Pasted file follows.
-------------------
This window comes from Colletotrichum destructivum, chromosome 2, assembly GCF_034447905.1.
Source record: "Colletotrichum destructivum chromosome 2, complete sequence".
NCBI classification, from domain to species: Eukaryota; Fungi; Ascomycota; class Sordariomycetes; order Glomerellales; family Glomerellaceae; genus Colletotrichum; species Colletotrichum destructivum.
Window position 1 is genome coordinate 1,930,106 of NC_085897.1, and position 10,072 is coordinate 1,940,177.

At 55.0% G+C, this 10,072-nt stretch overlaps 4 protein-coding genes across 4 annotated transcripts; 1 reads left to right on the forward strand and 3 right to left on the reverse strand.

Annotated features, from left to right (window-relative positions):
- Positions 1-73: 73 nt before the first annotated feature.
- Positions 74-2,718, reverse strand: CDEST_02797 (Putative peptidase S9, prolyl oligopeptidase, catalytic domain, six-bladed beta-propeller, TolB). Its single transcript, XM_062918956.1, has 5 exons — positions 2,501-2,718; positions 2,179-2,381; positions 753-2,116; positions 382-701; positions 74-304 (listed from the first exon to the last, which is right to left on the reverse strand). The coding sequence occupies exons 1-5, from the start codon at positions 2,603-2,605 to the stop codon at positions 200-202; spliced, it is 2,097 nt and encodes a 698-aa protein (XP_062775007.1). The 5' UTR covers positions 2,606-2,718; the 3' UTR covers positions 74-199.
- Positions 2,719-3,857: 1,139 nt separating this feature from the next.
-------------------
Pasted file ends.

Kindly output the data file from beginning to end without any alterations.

This window comes from Colletotrichum destructivum, chromosome 2, assembly GCF_034447905.1.
Source record: "Colletotrichum destructivum chromosome 2, complete sequence".
NCBI classification, from domain to species: Eukaryota; Fungi; Ascomycota; class Sordariomycetes; order Glomerellales; family Glomerellaceae; genus Colletotrichum; species Colletotrichum destructivum.
Window position 1 is genome coordinate 1,930,106 of NC_085897.1, and position 10,072 is coordinate 1,940,177.

At 55.0% G+C, this 10,072-nt stretch overlaps 4 protein-coding genes across 4 annotated transcripts; 1 reads left to right on the forward strand and 3 right to left on the reverse strand.

Annotated features, from left to right (window-relative positions):
- Positions 1-73: 73 nt before the first annotated feature.
- Positions 74-2,718, reverse strand: CDEST_02797 (Putative peptidase S9, prolyl oligopeptidase, catalytic domain, six-bladed beta-propeller, TolB). Its single transcript, XM_062918956.1, has 5 exons — positions 2,501-2,718; positions 2,179-2,381; positions 753-2,116; positions 382-701; positions 74-304 (listed from the first exon to the last, which is right to left on the reverse strand). The coding sequence occupies exons 1-5, from the start codon at positions 2,603-2,605 to the stop codon at positions 200-202; spliced, it is 2,097 nt and encodes a 698-aa protein (XP_062775007.1). The 5' UTR covers positions 2,606-2,718; the 3' UTR covers positions 74-199.
- Positions 2,719-3,857: 1,139 nt separating this feature from the next.